25 years ago, 85% of Palestinians supported a two-state solution. 10 years ago, this number decreased to 70%. Dr. Shikaki believes this was due to an increase in the prominence of Islamism in Palestinian society during the second intifada; Islamists were opposed to the two-state solution. In the most recent survey, the December 2018 one, only 43% of Palestinians supported the two state solution.

In 2000, American President Bill Clinton met with Israeli Prime Minister Ehud Barak and PA Chairman Yasser Arafat at the Camp David Summit to come up with a solution to the conflict. It ended without an agreement, but in December of 2000, Clinton once again proposed a resolution: the Clinton Parameters.

The content of the Parameters basically allowed Israel to annex settlements while Palestine to take 94-96% of the West Bank, as well as Arab neighborhoods in East Jerusalem. There were other guidelines regarding territory, refugees, security, and the end of the conflict. Essentially, the West Bank would have been split up by Israeli roads and settlements--which is kind of the reality today.

Both the Israeli government and Arafat accepted the terms with reservations, and Arafat wrote to Clinton a letter asking for clarifications on the terms. Clinton and Dennis Ross, an envoy of the Parameters, publicized that Arafat had refused to accept the terms; they painted Palestinians in a negative light, saying that Israel wanted to accept the peace negotiations but Palestine did not.

American Lawyer Robert Malley was at the Camp David Summit and oversaw parts of the Clinton Parameters. In 2001, he said that three myths had come out of the failure of both negotiations, and that these three myths were dangerous to any future peace processes if people kept believing in them.

These myths are as follows: "Camp David was an ideal test of Mr. Arafat's intentions," "Israel's offer met most if not all of the Palestinians' legitimate aspirations," and "The Palestinians made no concession of their own."

He said that these three statements were not true but very heavily publicized by America and Israel after the negotiations failed; rather, there is more nuance to each of these issues, and America and Israel have just as much responsibility in the failure of the Summit and Parameters as Palestine did. Malley wrote, "If peace is to be achieved, the parties cannot afford to tolerate the growing acceptance of these myths as reality."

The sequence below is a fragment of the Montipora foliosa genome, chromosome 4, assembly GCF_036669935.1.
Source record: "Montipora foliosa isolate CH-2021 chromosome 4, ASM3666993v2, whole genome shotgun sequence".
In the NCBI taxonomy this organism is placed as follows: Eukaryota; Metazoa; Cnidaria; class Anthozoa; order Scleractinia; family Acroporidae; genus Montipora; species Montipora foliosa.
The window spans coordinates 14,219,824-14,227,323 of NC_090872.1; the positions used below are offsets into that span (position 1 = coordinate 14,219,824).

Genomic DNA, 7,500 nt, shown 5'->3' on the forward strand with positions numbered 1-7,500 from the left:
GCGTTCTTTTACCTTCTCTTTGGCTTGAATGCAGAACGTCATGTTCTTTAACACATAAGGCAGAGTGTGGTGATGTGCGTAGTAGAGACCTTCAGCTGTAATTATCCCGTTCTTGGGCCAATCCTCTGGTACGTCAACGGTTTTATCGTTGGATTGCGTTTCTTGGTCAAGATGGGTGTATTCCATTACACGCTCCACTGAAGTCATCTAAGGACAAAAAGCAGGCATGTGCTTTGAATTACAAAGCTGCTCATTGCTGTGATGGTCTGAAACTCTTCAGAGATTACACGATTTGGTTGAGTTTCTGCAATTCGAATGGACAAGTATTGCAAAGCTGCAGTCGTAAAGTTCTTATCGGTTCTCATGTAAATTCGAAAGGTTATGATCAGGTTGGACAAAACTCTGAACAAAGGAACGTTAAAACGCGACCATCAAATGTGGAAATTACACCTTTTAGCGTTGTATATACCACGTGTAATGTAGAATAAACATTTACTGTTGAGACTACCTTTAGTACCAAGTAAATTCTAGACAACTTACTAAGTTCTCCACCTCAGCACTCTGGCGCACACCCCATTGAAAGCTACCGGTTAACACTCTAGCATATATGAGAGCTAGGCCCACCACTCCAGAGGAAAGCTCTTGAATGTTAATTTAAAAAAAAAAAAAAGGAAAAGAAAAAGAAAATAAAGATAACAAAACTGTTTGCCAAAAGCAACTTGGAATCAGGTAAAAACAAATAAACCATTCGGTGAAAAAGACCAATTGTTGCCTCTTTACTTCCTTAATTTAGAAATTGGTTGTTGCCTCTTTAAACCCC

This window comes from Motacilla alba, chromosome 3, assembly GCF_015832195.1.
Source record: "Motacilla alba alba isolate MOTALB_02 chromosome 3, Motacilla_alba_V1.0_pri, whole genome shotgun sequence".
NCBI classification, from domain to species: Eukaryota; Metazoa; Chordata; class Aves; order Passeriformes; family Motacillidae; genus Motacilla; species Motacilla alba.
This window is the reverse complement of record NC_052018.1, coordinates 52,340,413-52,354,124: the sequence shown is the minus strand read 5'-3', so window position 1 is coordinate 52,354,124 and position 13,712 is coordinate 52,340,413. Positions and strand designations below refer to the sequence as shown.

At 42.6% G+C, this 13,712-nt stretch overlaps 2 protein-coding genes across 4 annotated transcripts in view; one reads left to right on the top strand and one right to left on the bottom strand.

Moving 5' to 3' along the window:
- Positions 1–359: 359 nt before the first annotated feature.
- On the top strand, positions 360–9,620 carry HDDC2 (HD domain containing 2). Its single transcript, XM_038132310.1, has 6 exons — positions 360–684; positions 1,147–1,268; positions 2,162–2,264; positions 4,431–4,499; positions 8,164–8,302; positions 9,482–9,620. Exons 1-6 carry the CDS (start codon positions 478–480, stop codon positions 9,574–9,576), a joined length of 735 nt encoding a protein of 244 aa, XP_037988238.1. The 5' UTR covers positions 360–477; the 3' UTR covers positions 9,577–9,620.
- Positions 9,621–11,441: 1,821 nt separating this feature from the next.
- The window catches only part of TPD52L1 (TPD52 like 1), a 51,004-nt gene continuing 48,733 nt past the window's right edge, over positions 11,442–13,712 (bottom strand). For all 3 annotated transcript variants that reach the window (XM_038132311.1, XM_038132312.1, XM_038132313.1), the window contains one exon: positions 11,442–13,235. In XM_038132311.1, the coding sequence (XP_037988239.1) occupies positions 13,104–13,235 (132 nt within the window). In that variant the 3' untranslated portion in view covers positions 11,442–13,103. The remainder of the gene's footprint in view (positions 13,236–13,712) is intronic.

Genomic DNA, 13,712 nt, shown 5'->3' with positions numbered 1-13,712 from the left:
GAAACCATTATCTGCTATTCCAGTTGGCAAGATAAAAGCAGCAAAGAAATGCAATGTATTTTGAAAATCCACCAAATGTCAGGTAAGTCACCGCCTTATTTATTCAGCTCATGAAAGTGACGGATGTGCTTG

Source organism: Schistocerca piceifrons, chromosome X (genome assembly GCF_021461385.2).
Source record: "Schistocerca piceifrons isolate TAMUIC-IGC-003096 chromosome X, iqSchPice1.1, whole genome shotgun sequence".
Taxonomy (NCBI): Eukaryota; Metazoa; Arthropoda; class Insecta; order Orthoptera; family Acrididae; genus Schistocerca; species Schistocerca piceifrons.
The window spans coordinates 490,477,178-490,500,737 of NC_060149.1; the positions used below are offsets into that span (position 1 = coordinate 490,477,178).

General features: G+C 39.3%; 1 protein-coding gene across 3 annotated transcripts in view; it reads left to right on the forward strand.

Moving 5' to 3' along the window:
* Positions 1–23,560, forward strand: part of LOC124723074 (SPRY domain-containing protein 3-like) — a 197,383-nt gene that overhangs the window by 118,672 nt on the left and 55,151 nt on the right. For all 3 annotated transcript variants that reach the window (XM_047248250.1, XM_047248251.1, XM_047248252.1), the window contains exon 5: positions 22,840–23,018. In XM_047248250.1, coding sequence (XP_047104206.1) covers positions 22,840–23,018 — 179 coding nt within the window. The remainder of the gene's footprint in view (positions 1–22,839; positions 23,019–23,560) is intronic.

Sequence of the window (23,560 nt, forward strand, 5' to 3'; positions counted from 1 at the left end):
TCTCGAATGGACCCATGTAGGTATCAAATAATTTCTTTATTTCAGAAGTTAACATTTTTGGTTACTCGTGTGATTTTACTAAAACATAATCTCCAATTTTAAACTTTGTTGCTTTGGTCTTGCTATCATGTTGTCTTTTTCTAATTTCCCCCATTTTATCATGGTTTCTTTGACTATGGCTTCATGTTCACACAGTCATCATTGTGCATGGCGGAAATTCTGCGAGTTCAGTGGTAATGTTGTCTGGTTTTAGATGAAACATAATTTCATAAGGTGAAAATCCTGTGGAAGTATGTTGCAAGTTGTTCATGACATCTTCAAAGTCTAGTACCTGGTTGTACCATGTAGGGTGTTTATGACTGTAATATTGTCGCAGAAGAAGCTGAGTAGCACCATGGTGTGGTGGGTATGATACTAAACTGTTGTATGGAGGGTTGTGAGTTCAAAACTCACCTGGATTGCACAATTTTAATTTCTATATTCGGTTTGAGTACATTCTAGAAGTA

Anyway, what does this have to do with Dr. Shikaki? He polled Palestinians not only on the their attitudes to the two-state solution, but the Clinton Parameters as well. 25 years ago, there was 60% support for the Clinton Parameters by Palestinians, but the June 2018 poll showed that the number had gone down to 37%.

The last ten years shows a significant decrease in public support for both the two-state solution and the Clinton Parameters, and it could be a result of disagreeing with specific parts of the proposals (such as how the Temple Mount/Dome of the Rock or Jerusalem is delegated).

I did some further digging when I got home, and I found this data from the UN Division for Palestinian Rights website:

"A 25 December [2000] published poll found that 48% of the 501 Israelis questioned were opposed to the proposals; 57% would object to Palestinian control of the Al-Aqsa Mosque compound; 72% were against even a limited return of Palestinian refugees to Israel. A 29 December published poll found that 56% of the Israelis would oppose a peace agreement reached on the basis of the Parameters."

This shows that though public media--especially Western media--may have painted the Palestinian government as the villain (and Israel and America as the "victims"), the proposals accepted by either government had varied support among its people.

The Israeli civilian population did not want to accept the Clinton Parameters because of the way certain things would be resolved; their reservations lie with the Temple Mount/Al-Aqsa Mosque because the Temple Mount, which is the holiest site in the world for Jews, would have been given to Palestine, while Jews would have control of the Western Wall of the Temple Mount (which is the status quo).

In addition, there was a section in the Clinton Parameters that dealt with the right of return for Palestinians, where there would be a certain number of Palestinian refugees who settled in the West Bank and Gaza Strip, while other Palestinians either would become citizens of their host countries, move to a third-party country, or settle back into the land that is Israel Proper (with permission from the Israeli government, of course); many Israelis did not support this.

That was the public opinion years ago. Today, there is even less support for these proposals. Dr. Shikaki outlined three issues as reasons for a decrease in support of compromise, which we will cover in the next section. Stay tuned!